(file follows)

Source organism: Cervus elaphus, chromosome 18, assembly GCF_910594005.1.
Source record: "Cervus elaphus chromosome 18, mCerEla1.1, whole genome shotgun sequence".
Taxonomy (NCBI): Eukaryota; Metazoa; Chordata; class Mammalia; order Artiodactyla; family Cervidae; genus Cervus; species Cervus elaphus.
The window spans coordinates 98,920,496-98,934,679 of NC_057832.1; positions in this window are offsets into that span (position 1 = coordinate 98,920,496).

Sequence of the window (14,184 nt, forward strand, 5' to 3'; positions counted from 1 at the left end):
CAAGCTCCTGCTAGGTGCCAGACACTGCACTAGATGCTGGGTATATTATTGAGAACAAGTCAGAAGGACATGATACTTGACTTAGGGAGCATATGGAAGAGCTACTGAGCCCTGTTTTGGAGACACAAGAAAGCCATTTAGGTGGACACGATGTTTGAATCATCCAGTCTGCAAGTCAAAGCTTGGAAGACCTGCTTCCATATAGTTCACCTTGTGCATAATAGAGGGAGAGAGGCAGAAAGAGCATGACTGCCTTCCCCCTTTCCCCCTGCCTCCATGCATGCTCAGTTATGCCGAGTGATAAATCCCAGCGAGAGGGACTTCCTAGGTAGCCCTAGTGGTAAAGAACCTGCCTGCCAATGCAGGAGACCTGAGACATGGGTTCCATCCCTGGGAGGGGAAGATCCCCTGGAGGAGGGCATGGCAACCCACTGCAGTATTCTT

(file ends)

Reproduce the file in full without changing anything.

Source organism: Cervus elaphus, chromosome 18, assembly GCF_910594005.1.
Source record: "Cervus elaphus chromosome 18, mCerEla1.1, whole genome shotgun sequence".
Taxonomy (NCBI): Eukaryota; Metazoa; Chordata; class Mammalia; order Artiodactyla; family Cervidae; genus Cervus; species Cervus elaphus.
The window spans coordinates 98,920,496-98,934,679 of NC_057832.1; positions in this window are offsets into that span (position 1 = coordinate 98,920,496).

Sequence of the window (14,184 nt, forward strand, 5' to 3'; positions counted from 1 at the left end):
CAAGCTCCTGCTAGGTGCCAGACACTGCACTAGATGCTGGGTATATTATTGAGAACAAGTCAGAAGGACATGATACTTGACTTAGGGAGCATATGGAAGAGCTACTGAGCCCTGTTTTGGAGACACAAGAAAGCCATTTAGGTGGACACGATGTTTGAATCATCCAGTCTGCAAGTCAAAGCTTGGAAGACCTGCTTCCATATAGTTCACCTTGTGCATAATAGAGGGAGAGAGGCAGAAAGAGCATGACTGCCTTCCCCCTTTCCCCCTGCCTCCATGCATGCTCAGTTATGCCGAGTGATAAATCCCAGCGAGAGGGACTTCCTAGGTAGCCCTAGTGGTAAAGAACCTGCCTGCCAATGCAGGAGACCTGAGACATGGGTTCCATCCCTGGGAGGGGAAGATCCCCTGGAGGAGGGCATGGCAACCCACTGCAGTATTCTT